Christian populations grew faster because of the prohibition of birth controlabortion and infanticide. Unfortunately, there is a near-total absence of women briefest mention of Mary, none of Helena, Monica, or of women as the mainstay of the early Church, even in its liturgy; women appear only as rejected by the Essenes and deprived of divorce rights by Christianity.
Chaos and the Need for Stability Another role in the burgeoning Christian movement was played by social crises, brought in the wake of disastrous plagues or in the common chaos of urban life. Why is the growth taking place at this rate in certain places.
And Roman society took note. Second, the Christian belief that they were duty-bound to love their neighbors as themselves, whether part of the household of faith or not, resulted in a disproportionate amount of Christian provision and caring for the sick and the helpless in times of famine, plague and crisis, of which there were many.
Bradley pointed out, no historical inference is possible at all. During the early centuries of Christian growth, a series of natural disasters including earthquakes and epidemics disrupted the Roman Empire. How else can it have grown from a tiny band of persecuted martyrs to the official religion of the Roman Empire in a mere three centuries.
Stark points to a number of advantages that Christianity had over paganism to explain its growth: While others fled cities, Christians stayed in urban areas during plague, ministering and caring for the sick. The Life of a Mediterranean Peasant, which has very little to do with Jesus, very much to do with peasant sociology.
Cosmopolitan, affluent Jews scattered throughout the Mediterranean world would have been a ripe audience for Christian preaching which assumed much common ground but freed them of the increasingly onerous ethnic identity markers that separated them from their Gentile neighbors.
First, the early Christian loathing of abortion and female infanticide quickly resulted in Christians having a significantly larger proportion of women in their ranks. Where was the other great superpower at the time of the Roman Empire. There are over 3, Jesuits in India. The Anglican Churches in Nigeria are saying that in the next ten years they will double their numbers.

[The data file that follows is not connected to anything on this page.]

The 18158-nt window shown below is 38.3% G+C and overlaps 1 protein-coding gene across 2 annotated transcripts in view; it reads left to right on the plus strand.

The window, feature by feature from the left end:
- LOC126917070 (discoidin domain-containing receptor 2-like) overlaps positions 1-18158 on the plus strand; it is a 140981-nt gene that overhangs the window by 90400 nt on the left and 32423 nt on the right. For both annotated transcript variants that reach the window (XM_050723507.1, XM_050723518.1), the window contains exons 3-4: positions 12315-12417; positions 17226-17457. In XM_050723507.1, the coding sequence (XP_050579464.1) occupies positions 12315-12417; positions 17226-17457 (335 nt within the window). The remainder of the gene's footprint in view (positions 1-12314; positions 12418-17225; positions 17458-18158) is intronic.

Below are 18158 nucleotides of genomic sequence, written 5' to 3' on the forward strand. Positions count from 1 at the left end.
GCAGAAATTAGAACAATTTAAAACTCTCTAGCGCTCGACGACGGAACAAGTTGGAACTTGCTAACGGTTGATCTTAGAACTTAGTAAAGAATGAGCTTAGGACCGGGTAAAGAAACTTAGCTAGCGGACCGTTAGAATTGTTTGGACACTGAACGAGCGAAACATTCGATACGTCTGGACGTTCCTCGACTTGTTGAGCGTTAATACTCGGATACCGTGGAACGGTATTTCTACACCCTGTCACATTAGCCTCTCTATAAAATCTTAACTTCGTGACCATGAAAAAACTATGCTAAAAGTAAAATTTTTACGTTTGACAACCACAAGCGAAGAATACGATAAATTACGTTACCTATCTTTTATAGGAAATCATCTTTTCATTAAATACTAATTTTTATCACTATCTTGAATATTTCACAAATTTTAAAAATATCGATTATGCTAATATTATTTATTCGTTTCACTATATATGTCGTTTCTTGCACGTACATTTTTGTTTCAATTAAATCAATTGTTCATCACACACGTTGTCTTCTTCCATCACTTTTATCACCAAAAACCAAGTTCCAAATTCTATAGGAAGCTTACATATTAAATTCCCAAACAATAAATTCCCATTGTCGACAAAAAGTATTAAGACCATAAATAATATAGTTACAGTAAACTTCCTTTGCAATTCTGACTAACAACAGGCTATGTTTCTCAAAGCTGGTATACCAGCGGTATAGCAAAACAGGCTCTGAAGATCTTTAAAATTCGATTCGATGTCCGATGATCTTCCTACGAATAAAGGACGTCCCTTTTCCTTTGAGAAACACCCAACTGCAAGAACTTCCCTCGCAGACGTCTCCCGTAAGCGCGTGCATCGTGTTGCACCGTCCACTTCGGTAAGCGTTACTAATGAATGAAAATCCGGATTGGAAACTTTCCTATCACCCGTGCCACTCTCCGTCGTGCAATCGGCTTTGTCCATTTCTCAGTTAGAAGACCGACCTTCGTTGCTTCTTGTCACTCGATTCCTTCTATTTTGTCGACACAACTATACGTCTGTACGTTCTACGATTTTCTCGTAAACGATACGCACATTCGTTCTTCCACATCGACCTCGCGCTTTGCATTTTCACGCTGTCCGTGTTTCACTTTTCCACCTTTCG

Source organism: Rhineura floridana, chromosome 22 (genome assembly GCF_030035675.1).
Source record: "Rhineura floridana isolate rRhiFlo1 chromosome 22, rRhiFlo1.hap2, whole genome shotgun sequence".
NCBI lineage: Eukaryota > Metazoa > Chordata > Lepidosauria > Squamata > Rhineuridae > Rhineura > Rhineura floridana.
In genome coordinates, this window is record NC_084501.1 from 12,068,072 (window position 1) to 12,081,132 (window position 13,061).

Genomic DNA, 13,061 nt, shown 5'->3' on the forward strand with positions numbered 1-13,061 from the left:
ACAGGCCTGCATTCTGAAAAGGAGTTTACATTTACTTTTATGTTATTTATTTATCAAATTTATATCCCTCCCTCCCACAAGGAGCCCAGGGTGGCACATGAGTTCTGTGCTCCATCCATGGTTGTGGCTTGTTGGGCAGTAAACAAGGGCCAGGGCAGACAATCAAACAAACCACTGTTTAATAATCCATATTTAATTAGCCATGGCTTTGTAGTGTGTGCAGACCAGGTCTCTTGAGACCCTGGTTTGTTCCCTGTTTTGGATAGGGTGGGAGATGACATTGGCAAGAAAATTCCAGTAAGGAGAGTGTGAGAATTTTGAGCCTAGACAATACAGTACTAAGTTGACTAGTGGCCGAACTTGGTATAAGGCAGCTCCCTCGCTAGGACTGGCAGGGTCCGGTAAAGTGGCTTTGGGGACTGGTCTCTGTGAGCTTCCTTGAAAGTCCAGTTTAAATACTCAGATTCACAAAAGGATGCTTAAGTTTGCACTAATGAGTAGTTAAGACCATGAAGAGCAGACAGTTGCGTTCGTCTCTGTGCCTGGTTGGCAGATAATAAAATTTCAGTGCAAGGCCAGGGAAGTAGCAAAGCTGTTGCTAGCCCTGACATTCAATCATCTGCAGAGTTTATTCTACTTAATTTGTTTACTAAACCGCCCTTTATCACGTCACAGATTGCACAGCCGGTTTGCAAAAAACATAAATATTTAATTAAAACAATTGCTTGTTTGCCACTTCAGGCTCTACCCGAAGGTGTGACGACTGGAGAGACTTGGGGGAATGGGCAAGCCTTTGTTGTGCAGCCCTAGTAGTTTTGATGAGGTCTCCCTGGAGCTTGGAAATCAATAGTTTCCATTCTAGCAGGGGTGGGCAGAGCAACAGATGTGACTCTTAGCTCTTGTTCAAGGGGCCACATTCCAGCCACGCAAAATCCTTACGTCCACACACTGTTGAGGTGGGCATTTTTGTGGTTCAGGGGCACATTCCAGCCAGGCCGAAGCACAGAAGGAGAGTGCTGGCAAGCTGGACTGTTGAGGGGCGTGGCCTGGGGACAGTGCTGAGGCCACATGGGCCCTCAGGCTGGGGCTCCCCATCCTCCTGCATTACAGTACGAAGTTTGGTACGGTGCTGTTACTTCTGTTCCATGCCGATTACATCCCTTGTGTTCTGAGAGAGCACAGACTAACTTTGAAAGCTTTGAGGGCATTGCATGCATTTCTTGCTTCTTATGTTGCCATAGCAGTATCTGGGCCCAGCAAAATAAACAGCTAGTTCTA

Then there is the huge Pentecostal growth, which has been documented very ably by the famous sociologist, David Martin — particularly in Latin America and Africa but also in East Asia.
Never mind that pretty much the same question can be raised in the cases of Buddhism, Zoroastrianism, and Islam. Wouldn't it be better to point to the attractive features of the faith to explain its expansion.
The historian uses interpretive frameworks to make sense of the data, and perhaps the most important of these is the venerable Principle of Analogy.
Mark was hinting at that, I think. Lastly, the epidemics left many non-Christians with a reduced number of interpersonal bonds, making the forming of new one both necessary and easier. Christianity would have, must have, had for these people the same sort of appeal Mormonism had for many nineteenth century Americans, dissatisfied with revivalist fundamentalism and looking for something new and different--yet not too different.
There had to be some substance to Christianity if it meant so much to those who practiced it. Among the topics covered are the Jewish background of Christianity; the life of Jesus; the growth of Christianity, with emphasis on the work of the apostles; Roman persecution of Christians and the impact of rival religions on the early church; and the spread of Christianity across Europe and the role of Christianity as the official religion of Rome.
Stark believes the class of people most likely to understand the new religion and see the need for its beliefs will be the most economically privileged.
SUMMARY. Now one of the world's predominant religions, Christianity survived difficult beginnings during a turbulent time in history. The authors of the essays in this volume discuss the birth, growth, and spread of Christianity as well as the problems faced by the early christians.
Review by Booklist Review. Gr. 10 and up. Christianity vs. Judaism Analysis Words | 7 Pages. Christianity vs. Judaism Christianity and Judaism are two Abrahamic theologies that have comparable origins, but have various beliefs, practices and teachings.
Founded in BC, Judaism is one of the oldest religions in the world today. Three of these causes for the speedy growth of Christianity that historians recognize are: (1) the contrast between the teachings of Christianity and that of the pagan religions, (2) the admirable lifestyle of the Christians, and (3) the.
Mar 02, · The Pew Forum on Religion & Public Life and the Council on Foreign Relations co-hosted a luncheon roundtable entitled Faith and Conflict: The Global Rise of Christianity on March 2, at the Council on Foreign Relations in New York.
The Rise of Christianity. by Rodney Stark - published by Princeton University Press, A Book Review by Father John McCloskey. As the year approaches, more and more people are asking why we celebrate the end of one millennium and the beginning of another.
Similarly, Stark's analysis of Jewish-Christian relations tends to confirm recent speculations of Georg Strecker and others that, contra F.C.
Baur and Walter Bauer, Jewish Christianity continued to thrive at least well into the fourth century.The rise of christianity analysis